Dissident Church Survives Synod

Episcopal News Service. November 9, 1978 [78322]

DALLAS, Tex. -- Like the famed old aircraft, the "Spruce Goose" of World War II and Howard Hughes fame, the fledgling denomination made up of dissident Episcopalians has had its maiden flight. And, as with that noble experiment in aviation there is some doubt just what effect this flight will have.

The opening gavel at its Constitutional Assembly no sooner sounded (in mid-October) than a motion was made for a "secret session" so that the assembly need not "discuss red hot issues in front of the public and press." It was passed, and the ballroom of the Sheration-Dallas Hotel was cleared.

From vantage points backstage, a huddled group heard what some called personal attacks on divorced priests and a group of so-called "troublemakers." The outcome was a motion to oust the Southwest Diocese (Texas and Missouri) on the ground that it had not been properly organized. When the bishops split down the middle on their vote, the delegates voted to uphold the report of the credentials committee to permit the Southwest Diocese to have full status.

This prompted two dioceses, Christ the King and Southeastern United States, to stage a walkout. The two delegations marched to a room on the floor above and began deliberating the possibility of constituting a "Continuing Anglican Church" on their own.

Bishop James O. Mote of Denver, prelate of the Diocese of the Holy Trinity, and a couple of priests and laypersons began moving between the two factions, attempting a reconciliation.

Finally, Bishop Mote told the walkout dioceses, "It is unconscionable to sabotage a Catholic constitution for the sake of one diocese. I will change my vote if that is the only way. I will vote not to seat the Southwest Diocese if you believe they have not fulfilled the necessary conditions."

Led by their prelates, Bishops Peter Watterson of West Palm Beach, Fla., and Robert Morse, of Oakland, Calif., the two dioceses then returned to the ballroom. But they brought with them a "4-Point Mandate" that called for the bishops to take the chair of the meeting, to dissolve the assembly and convene a synod, to give the diocese of the Southwest a voice but no vote, and to agree to vote by orders.

Charles Bucy, a delegate from Dallas, said, "This is an issue of raw, naked power, with you saying 'If you don't play the game my way, we're leaving.' We (Southwest) seem to be the sacrificial lamb of the proposed compromise. But we are not sheep. We are the children of God, and we intend to fight the good fight. "

But by a vote of 77 to 69, the "4-Point Mandate" was put into effect.

For the next 24 hours, the meeting was bogged down in a sea of parliamentary procedures and political maneuvering. The issue under contention seemed to be whether the authority of the Church would be in the episcopacy or shared with the parish clergy and laity. The walkout dioceses were accused of being "too Catholicminded," while they charged others are not Catholic enough in their theology.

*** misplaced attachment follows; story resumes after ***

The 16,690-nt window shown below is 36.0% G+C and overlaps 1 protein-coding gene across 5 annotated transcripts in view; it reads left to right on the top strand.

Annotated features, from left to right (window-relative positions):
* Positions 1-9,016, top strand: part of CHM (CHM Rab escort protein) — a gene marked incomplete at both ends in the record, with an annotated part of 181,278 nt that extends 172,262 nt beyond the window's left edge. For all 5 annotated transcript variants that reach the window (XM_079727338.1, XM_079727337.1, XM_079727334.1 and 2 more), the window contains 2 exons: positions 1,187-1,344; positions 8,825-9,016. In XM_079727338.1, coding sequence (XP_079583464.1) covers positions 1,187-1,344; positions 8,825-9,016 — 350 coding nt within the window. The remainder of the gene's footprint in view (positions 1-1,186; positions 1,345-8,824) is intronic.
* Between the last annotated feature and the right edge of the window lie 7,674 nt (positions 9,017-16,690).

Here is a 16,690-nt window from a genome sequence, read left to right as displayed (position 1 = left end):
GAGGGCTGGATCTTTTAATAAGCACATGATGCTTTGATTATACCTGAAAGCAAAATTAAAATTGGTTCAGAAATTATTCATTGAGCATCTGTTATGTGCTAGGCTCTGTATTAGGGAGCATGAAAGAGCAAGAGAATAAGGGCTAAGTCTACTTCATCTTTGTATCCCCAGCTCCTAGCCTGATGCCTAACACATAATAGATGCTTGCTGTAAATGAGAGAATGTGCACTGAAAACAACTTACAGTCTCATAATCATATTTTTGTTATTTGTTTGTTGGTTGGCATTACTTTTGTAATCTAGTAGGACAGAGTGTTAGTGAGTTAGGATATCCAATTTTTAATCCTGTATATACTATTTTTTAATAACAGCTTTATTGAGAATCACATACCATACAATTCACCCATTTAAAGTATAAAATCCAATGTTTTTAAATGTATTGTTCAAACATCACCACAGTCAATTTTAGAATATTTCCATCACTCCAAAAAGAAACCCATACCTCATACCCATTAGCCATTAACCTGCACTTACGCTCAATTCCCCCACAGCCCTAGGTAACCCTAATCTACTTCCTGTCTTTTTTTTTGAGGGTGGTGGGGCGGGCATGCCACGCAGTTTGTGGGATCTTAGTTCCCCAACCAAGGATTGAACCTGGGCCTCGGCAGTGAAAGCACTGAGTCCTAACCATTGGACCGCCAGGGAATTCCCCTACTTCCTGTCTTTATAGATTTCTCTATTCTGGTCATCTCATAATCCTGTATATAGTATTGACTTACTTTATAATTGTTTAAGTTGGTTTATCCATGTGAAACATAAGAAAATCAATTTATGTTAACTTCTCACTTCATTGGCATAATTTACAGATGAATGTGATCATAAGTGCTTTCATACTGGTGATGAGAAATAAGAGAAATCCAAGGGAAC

It was not until the third day of the Assembly that the delegates got down to the business of dealing with a draft constitution, prepared by a special committee over several months. By midnight on Friday, it appeared there would be insufficient time to complete the debate and voting, item by item, by the Saturday noon adjournment deadline.

However, when the Assembly went into its final session the next day, a resolution was offered to adopt the portions of the document which had been debated and approved, and to adopt provisionally the remainder until the 1979 General Synod could deliberate.

After much debate, the Assembly requested the four bishops to offer their guidance before the vote was taken.

Bishop Watterson of the Diocese of the Southeastern United States said that, although he believed that "we were not ready to do what we are doing," he also felt that "we need to go away from here with something in our hands and as united as God will allow."

Bishop Mote of the non-geographical Diocese of the Holy Trinity said he favored the resolution. "We are never really ready to adopt a constitution and canons, and politics don't bother me if it ends up good," he explained. "Besides, there isn't anything in this document that isn't Catholic."

Bishop Morse of the non-geographical Diocese of Christ the King, commented only that "God writes straight with crooked lines. "

Bishop Dale David Doren of the Diocese of the Midwest offered no comment, but when the vote came, he joined with Bishops Watterson and Mote to approve the document. Bishop Morse abstained from voting.

Overwhelming approval was given by the lay delegates and also by those in the clerical order.

The document will now be sent to the seven dioceses for discussion and ratification or rejection in their synods. When four dioceses have ratified, it will become effective as the law of the Church.

The only major alteration in the proposed document made by the Assembly was the name of the Church, which has been unofficially called the Anglican Church in North America. The final selection was the Anglican Catholic Church.